Disability 101: The Importance of Community
April 4, 2010
Is there a disability community?
Some people have told me they don’t think so. But oh, yes, there is. It’s fragmented, but it’s there.
No, there’s no disability community in which people who use wheelchairs, people who are blind, people who are deaf, and people who have traumatic brain injury, etc., etc., all join together for common goals.
The disability community is fragmented but people who have similar disabilities can be found gathering together at every opportunity. The Deaf community is it’s own culture, a culture rich in it’s own traditions and values.
I’m a member of the adaptive sports community, in which athletes with disabilities gather together to ski, bike, play basketball, etc., in our own unique ways. And everywhere there are support groups, where people with specific types of disabilities gather together to encourage each other, support each other and offer wisdom.
Adults with disabilities always find each other. We need each other, so we find each other.
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When kids have disabilities, the focus is on inclusion, that they are given the opportunity to learn with their non-disabled peers. This is important because as adults we are always working and interacting with our non-disabled peers and we want the same opportunities they have. So inclusion is important, but can it be carried too far?
There is danger in isolating children with disabilities from their peers with similar disabilities. They need each other. Let me explain.
When a person with a disability, child or adult, is interacting with their non-disabled peers, it is always a performance. Their non-disabled peers are generally looking to see if the person with the disability can do “it.” Can she open the door by herself? Can he push his wheelchair up the hill? Can she pass that test? Can he manage his job adequately? Their non-disabled peers often assume the person with a disability will not be able to do many things, so they are frequently wondering, “Can he or she do it?”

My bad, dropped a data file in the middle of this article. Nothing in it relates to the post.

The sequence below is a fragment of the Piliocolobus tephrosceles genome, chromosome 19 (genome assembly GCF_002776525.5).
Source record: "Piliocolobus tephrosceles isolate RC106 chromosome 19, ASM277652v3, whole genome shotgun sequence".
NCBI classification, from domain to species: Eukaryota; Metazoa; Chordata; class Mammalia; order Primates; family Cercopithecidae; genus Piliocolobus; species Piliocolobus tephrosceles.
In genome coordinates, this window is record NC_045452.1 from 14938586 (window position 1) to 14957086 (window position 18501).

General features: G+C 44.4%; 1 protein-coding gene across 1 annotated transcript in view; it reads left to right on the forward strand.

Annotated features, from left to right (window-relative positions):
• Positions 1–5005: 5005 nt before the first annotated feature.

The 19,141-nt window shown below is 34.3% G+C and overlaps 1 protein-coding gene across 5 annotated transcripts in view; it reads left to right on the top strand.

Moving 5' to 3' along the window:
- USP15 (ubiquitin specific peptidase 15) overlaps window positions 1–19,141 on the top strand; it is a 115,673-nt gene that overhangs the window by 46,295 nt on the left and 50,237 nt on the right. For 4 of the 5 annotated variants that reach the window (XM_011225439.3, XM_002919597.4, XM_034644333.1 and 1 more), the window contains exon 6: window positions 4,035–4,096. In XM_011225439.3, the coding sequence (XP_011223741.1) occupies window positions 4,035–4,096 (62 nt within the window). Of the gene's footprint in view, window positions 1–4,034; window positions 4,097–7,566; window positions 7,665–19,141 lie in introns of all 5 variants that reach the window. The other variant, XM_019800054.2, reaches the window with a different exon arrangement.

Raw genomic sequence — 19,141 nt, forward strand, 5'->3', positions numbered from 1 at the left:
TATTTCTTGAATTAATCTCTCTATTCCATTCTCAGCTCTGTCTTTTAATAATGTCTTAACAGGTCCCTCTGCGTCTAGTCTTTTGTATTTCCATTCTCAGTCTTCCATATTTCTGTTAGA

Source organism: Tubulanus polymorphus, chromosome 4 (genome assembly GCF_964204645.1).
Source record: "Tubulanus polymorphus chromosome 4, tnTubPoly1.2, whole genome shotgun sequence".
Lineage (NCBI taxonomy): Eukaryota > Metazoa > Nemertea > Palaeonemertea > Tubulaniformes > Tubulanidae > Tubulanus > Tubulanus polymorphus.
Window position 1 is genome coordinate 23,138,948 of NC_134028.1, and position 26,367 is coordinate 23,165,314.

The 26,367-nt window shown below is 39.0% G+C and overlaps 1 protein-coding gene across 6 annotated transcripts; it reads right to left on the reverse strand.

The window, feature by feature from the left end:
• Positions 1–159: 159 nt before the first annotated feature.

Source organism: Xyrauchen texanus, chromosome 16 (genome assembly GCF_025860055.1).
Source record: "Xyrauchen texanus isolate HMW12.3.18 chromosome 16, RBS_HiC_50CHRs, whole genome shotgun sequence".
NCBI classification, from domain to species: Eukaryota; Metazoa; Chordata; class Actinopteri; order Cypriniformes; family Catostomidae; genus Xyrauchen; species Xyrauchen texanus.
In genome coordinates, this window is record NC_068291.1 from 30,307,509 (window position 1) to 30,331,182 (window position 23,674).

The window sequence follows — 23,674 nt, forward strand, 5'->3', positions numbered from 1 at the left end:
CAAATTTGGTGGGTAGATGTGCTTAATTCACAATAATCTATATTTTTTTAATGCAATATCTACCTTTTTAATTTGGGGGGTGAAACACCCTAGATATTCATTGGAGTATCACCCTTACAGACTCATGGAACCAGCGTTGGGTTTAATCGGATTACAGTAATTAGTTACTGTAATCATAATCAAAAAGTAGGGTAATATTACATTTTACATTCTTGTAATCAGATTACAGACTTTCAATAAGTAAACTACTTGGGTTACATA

Then the person with the disability is often in the position of having to prove they can do it, whatever it is. God forbid we stumble. God forbid we hesitate. If we hesitate they will think we can’t do it. This is a performance. We are being watched, so do it well and do it quickly. (And please don’t let me start spasming while I’m doing it!)
This can be exhausting.
So I am always eager to join my disability community, which is the adaptive sport community. Finally, a break from the performance. I don’t have to prove myself here. I can just be me because all my friends with disabilities already know I’m a capable, worthwhile, wonderful person, even if I stumble, hesitate or fall flat on my face.
My friends with disabilities similar to my own get it. They understand me and the world we all must deal with. Big sigh of relief. So I can go ahead and play wheelchair basketball and it doesn’t matter if I make the basket or not. And it doesn’t matter to my friends if I start spasming or not. Some of them are spasming as well. I’m home.
So when we raise children with disabilities, make sure there are plenty of opportunities for inclusion, because they need the same opportunities as every other kid. However, don’t forget to give our children with disabilities the chance to be around each other, because they will encourage each other and support each other. And only then will our children breathe freely.
Yes, there is a disability community. It’s alive and well and critically important.